Please don't take this the wrong way, but I'm having a hard time getting all worked up about what Chris Culliver said.
I know it's supposed to be an outrage, but is it really news that someone in the insular world of pro sports would say he's uncomfortable with the notion of a gay teammate? After all, in the entire history of the Big Four pro sports in North America (football, baseball, basketball, hockey), there has never been one single player whose homosexuality has been public knowledge during his playing career. Not one.
In a society where even the most conservative estimates say there are at least 10 million gay Americans, something doesn't add up. Either pro athletes are exclusively heterosexual to a statistically improbable degree--or somebody's been hiding something, and for a very long time.
When the 49ers' defensive back got into his riff with former Howard Stern sidekick Artie Lange at Super Bowl Media Day, he did so with that as his professional background. And speaking of background, it might be worth taking a few moments to look at Chris Culliver's.
He is a 24-year-old African-American man who was born in Philadelphia to a teenaged mother. That mother was wounded (and Culliver's stepfather and a cousin killed) in a barroom fight when Culliver was 8. Culliver eventually graduated from high school in North Carolina and played football at the University of South Carolina.
I mention all of this because it paints a picture. It is always dangerous to generalize, but statistically, Culliver's background makes it more likely than not that his views on homosexuality will differ significantly from those of, say, a white college-educated Bay Area resident. I'm not just assuming this: there is a wide body of research on attitudes toward homosexuality. As recently as two years ago, the respected Pew Forum on Religion and Public Life reported 64% of black Americans believed homosexuality was immoral. By comparison, the same survey found 48% of white Americans held the same belief.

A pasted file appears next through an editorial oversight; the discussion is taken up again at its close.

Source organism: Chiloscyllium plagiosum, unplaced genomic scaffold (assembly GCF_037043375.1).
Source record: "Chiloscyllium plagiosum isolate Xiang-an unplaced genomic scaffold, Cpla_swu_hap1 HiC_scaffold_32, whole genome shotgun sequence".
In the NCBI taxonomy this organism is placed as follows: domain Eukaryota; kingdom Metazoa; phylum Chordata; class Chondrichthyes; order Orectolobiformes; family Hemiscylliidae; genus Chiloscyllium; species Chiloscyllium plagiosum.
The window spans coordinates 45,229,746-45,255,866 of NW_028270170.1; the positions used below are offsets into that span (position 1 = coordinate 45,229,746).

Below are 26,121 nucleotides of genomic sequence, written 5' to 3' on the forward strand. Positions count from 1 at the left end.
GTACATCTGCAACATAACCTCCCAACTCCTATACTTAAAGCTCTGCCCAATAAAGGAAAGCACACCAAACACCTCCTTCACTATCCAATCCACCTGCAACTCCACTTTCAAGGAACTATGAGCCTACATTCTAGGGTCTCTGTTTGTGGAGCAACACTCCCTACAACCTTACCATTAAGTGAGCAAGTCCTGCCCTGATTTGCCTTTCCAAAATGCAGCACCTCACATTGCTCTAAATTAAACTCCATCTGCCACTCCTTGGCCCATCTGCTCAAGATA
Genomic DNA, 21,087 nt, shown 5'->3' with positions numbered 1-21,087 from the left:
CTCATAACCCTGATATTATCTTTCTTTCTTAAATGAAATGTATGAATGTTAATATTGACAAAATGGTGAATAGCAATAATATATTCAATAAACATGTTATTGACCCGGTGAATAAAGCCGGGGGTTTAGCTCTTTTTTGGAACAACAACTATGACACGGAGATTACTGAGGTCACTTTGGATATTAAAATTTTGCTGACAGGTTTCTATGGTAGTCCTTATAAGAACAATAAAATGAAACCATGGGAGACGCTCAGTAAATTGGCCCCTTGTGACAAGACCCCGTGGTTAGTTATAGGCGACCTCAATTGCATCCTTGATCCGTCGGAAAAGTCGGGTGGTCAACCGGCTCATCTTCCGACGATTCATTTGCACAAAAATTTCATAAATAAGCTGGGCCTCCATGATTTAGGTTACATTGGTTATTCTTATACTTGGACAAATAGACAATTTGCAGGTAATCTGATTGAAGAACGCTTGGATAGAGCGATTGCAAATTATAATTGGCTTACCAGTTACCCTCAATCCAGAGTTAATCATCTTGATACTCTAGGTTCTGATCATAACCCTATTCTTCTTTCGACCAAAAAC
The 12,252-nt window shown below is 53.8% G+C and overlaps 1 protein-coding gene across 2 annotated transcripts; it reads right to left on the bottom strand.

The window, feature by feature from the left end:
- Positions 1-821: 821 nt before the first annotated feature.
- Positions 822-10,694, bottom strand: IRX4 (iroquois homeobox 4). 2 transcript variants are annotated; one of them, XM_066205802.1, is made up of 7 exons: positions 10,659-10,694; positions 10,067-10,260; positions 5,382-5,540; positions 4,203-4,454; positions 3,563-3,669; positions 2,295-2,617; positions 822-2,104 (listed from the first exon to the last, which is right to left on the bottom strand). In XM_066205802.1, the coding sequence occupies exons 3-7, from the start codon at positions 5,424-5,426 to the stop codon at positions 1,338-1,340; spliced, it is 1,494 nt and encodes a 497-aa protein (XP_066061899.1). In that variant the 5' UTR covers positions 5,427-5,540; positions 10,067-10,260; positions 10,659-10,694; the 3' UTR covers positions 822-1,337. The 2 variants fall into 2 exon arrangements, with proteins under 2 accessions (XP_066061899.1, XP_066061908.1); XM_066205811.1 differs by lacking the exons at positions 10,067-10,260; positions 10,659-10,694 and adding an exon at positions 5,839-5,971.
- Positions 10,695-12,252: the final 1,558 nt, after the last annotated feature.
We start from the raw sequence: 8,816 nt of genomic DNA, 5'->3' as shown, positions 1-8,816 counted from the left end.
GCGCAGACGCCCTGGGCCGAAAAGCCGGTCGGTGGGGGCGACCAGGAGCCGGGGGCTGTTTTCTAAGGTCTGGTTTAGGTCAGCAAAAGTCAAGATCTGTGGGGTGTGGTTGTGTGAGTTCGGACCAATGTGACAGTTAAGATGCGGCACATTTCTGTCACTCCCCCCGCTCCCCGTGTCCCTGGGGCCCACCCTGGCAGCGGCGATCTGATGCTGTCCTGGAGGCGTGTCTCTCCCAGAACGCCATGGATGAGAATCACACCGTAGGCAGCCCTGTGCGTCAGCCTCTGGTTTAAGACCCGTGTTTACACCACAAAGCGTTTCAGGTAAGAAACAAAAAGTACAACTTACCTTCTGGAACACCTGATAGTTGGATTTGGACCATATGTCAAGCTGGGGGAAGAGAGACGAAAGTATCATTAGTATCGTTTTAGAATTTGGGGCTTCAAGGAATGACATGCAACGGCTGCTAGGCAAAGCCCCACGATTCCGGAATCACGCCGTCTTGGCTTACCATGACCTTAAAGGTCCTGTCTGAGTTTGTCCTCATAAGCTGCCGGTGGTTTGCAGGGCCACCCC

There are clearly signs of recent movement on the issue, but deeply-held attitudes and beliefs do not change overnight. Be completely honest with yourself, if you're a straight person: were you always perfectly OK with the notion of homosexuality? Or did your attitudes evolve as you got to know gay people in your family, circle of friends, or workplace?
Speaking of "evolving" I find it interesting that Culliver used the word "gay" in his comments. 11 years ago, when another 49er, Garrison Hearst, was asked the very same question ("what would you think about having a gay teammate?" is a remarkably common thread when you look into the history of athletes being pilloried for their views on homosexuality), he dropped the homophobic "f-word". Twice. In 2001, former Giants pitcher Julian Tavarez did the same when referring to the Giants fan who booed him.
Am I approving of what Chris Culliver said? Certainly not. In fact, I think he's been misled; the odds are pretty decent that, through the course of high school, college and pro football, he has already played with and dressed next to a gay man.
To those who mock his hastily-issued statement of regret as hollow and manufactured, give it a rest. See it as an opportunity to educate one more person, to raise consciousness one more notch. As Martin Luther King Jr. said, "the arc of the moral universe is long but it bends towards justice."